Artist who painted Bill Clinton's portrait says he included "shadow of a blue dress"
Well, this one has certainly got to sting! The artist who painted Bill Clinton’s official portrait for the National Portrait Gallery at the Smithsonian says that he included a shadow of a blue dress to represent Clinton’s lies and duplicity during the Monica Lewinsky scandal.
Pennsylvania artist Nelson Shanks told the Philadelphia Daily News that he included a shadow of a blue dress in the 2006 portrait that hangs in the National Portrait Gallery. It’s an apparent reference to the Monica Lewinsky scandal, with Shanks adding that the 42nd president is “probably the most famous liar of all time.”
“If you look at the left-hand side of it, there’s a mantle in the Oval Office and I put a shadow coming into the painting and it does two things,” the painter said.
Shanks claimed that the Clintons have been lobbying the National Portrait Gallery to remove it, but a gallery spokeswoman denied that to the Daily News.
“It actually literally represents a shadow from a blue dress that I had on a mannequin, that I had there while I was painting it, but not when he was there. It is also a bit of a metaphor in that it represents a shadow on the office he held, or on him.”
…and Obama didn’t speak up because he’s not a Jew. Then they came for the Christians, and Obama did not speak up because he is not a Christian. Now, they come for western civilization and Obama will not speak up because he is not an advocate of western civilization. He believes that western civilization is exploitative and imperialistic, that terrorism is caused by imbalances between the west and rest, and that if only the west would minimalize its arrogance on the world’s stage peace would blossom.
Someone just started a feminism/women's rights group in my high school. There are posters all around the school with things such as, "Did you know that women make 77 cents to the male dollar? Join to help make a change!" Tempted to join just to share with them some real facts about gender equality. Love your blog.
You should. I would place little flyers underneath theirs debunking their BS including sources.
He lived in al-Zur village in the Marib province of Yemen, and in 2011 an
American drone strike killed his father and older brother while they were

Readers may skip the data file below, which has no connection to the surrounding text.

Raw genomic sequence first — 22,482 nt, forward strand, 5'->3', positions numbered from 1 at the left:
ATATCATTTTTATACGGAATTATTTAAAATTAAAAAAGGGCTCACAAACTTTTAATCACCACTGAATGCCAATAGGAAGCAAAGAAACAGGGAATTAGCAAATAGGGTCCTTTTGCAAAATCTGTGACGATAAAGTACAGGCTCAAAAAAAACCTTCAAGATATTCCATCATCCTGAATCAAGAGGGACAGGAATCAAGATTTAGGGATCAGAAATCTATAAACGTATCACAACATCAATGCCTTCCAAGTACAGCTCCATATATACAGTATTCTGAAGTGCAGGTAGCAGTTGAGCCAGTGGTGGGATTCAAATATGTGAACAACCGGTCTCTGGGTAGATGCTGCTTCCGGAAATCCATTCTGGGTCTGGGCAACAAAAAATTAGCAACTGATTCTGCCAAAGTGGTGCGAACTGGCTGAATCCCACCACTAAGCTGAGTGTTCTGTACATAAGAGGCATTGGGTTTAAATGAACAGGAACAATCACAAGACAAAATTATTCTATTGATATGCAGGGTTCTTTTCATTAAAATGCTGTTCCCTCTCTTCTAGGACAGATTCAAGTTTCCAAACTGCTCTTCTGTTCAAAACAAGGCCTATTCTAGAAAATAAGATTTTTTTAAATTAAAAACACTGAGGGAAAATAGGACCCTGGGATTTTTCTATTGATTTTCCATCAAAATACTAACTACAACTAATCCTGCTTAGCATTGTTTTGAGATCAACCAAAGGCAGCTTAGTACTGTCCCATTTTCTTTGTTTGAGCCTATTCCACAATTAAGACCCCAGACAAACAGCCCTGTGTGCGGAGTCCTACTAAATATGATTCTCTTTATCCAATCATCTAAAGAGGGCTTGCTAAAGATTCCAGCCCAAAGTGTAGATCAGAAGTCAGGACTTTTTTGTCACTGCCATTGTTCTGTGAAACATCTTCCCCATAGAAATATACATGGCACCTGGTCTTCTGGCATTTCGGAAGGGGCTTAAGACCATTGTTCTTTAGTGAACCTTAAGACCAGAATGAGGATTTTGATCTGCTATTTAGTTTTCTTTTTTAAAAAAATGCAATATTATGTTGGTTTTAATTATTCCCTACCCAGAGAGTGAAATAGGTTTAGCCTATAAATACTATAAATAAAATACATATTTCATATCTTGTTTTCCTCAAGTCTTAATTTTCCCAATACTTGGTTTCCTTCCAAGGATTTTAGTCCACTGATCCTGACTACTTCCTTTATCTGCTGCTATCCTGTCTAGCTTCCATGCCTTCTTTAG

herding their camels.
Since then, as
he told The Guardian last
September, he lived in constant fear of drones. They even appeared in his
nightmares. “I see them every day and we
are scared of them,” Mohammed said. “A lot of the kids in this area wake up
from sleeping because of nightmares from them and some now have mental
problems. They turned our area into hell and continuous horror, day and night,
we even dream of them in our sleep.”
The drone’s indiscriminate killing—remember, it’s
official US policy to count any military-aged male killed as a terrorist,
regardless of (the absence of) actual evidence)—was particularly concerning
and confusing to him: “They tell us that these drones come from bases in Saudi
Arabia and also from bases in the Yemeni seas and America sends them to kill
terrorists, but they always kill innocent people. But we don’t know why they
are killing us.”
“The elders told us
that it’s criminal to kill the civilians without distinguishing between
terrorists and innocents,” he added, “and
they kill just on suspicion, without hesitation.”
Just a couple months after the Guardian interview, Mohammed’s confusion would cease—not because of
a reformed American drone policy, but because he himself was
killed in a drone strike on January 26.
Predictably, Mohammed and the two men who were also burned
to death in the car the missile struck were
labeled terrorists. But he “wasn’t a member of al-Qaida,” Mohammad’s brother
Maqdad says. “He was a kid.”
The family is so dedicated to proving their brother’s
innocence that they’ve vowed to sue if need be. “After our father died,” Maqdad
continues, “al-Qaida came to us to offer support. But we are not with them.
Al-Qaida may have claimed Mohammed now but we will do anything—go to court,